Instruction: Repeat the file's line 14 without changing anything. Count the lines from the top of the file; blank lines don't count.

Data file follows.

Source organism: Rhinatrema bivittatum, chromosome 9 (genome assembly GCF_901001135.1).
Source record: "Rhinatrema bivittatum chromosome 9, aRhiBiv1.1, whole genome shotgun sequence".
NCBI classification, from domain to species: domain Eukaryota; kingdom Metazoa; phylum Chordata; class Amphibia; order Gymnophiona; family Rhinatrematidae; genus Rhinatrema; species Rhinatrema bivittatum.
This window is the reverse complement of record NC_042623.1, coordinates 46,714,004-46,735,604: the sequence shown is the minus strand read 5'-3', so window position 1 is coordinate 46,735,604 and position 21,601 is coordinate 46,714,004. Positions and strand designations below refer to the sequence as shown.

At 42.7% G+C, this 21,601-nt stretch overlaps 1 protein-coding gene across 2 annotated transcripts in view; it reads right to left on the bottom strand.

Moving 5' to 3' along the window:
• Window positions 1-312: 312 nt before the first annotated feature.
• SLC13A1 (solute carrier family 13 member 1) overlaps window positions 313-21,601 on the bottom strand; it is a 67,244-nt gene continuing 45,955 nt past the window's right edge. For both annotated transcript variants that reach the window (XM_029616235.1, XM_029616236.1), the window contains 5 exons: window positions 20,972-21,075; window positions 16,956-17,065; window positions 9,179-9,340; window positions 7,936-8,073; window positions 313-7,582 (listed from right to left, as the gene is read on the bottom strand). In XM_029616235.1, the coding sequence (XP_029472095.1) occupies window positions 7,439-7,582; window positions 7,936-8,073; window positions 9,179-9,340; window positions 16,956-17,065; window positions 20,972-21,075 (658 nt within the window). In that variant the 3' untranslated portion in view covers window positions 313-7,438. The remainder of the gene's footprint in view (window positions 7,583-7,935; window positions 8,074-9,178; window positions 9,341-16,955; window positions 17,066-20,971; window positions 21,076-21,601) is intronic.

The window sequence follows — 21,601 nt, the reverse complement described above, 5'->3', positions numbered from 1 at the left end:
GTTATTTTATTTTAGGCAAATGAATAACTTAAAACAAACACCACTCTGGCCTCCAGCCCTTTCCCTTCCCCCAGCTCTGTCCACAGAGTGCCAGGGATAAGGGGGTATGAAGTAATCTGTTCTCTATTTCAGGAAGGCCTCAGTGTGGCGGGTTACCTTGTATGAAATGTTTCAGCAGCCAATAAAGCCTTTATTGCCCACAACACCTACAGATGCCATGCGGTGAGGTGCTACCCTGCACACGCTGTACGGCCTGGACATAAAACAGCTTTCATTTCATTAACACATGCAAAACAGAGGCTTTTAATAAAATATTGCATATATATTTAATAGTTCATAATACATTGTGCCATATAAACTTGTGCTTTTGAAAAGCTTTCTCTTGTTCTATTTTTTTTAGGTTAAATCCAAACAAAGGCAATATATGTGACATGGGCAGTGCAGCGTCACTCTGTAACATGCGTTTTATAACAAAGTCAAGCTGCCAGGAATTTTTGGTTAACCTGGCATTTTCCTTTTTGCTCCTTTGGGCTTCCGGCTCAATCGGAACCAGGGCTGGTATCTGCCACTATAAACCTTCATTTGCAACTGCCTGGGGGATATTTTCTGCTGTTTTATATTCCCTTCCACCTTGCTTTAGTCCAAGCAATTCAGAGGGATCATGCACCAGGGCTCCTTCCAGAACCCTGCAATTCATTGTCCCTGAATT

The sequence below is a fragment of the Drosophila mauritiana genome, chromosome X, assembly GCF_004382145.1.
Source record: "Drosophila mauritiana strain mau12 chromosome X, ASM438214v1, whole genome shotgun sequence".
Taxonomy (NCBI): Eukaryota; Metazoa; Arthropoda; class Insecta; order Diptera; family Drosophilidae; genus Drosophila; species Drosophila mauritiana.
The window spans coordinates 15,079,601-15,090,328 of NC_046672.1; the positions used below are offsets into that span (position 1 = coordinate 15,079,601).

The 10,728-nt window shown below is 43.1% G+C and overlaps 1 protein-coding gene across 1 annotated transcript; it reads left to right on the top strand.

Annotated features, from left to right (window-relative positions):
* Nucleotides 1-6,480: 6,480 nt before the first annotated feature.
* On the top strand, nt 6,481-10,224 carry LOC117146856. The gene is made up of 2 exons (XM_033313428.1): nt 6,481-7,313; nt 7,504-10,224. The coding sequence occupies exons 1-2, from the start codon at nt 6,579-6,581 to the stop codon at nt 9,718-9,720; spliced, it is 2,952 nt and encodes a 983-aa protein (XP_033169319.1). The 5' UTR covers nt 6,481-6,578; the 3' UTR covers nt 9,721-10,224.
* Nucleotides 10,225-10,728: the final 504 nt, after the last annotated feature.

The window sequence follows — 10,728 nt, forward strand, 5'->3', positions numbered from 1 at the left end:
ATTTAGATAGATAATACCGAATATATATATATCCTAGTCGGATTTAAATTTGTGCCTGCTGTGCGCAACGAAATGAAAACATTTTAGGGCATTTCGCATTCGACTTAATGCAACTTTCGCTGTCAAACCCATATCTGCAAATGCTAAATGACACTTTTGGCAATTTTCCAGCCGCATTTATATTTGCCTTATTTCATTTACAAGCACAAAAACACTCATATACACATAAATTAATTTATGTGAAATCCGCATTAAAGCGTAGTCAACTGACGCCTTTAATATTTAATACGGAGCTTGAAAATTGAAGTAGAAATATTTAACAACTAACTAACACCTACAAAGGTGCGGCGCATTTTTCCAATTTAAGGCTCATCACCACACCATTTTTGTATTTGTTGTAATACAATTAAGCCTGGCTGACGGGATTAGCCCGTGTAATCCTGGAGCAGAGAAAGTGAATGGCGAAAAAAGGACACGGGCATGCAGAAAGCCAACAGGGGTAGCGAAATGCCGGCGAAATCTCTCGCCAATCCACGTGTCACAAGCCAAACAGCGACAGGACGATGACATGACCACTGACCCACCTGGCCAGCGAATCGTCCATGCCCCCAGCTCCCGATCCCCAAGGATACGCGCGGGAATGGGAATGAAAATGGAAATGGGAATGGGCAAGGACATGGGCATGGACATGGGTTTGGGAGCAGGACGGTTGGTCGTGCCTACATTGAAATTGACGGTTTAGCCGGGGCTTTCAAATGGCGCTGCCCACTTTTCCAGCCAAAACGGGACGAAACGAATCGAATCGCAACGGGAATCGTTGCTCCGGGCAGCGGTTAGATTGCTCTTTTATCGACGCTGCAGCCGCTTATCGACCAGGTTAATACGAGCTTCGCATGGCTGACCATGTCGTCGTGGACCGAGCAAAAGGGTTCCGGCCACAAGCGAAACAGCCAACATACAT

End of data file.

The window spans coordinates 15,079,601-15,090,328 of NC_046672.1; the positions used below are offsets into that span (position 1 = coordinate 15,079,601).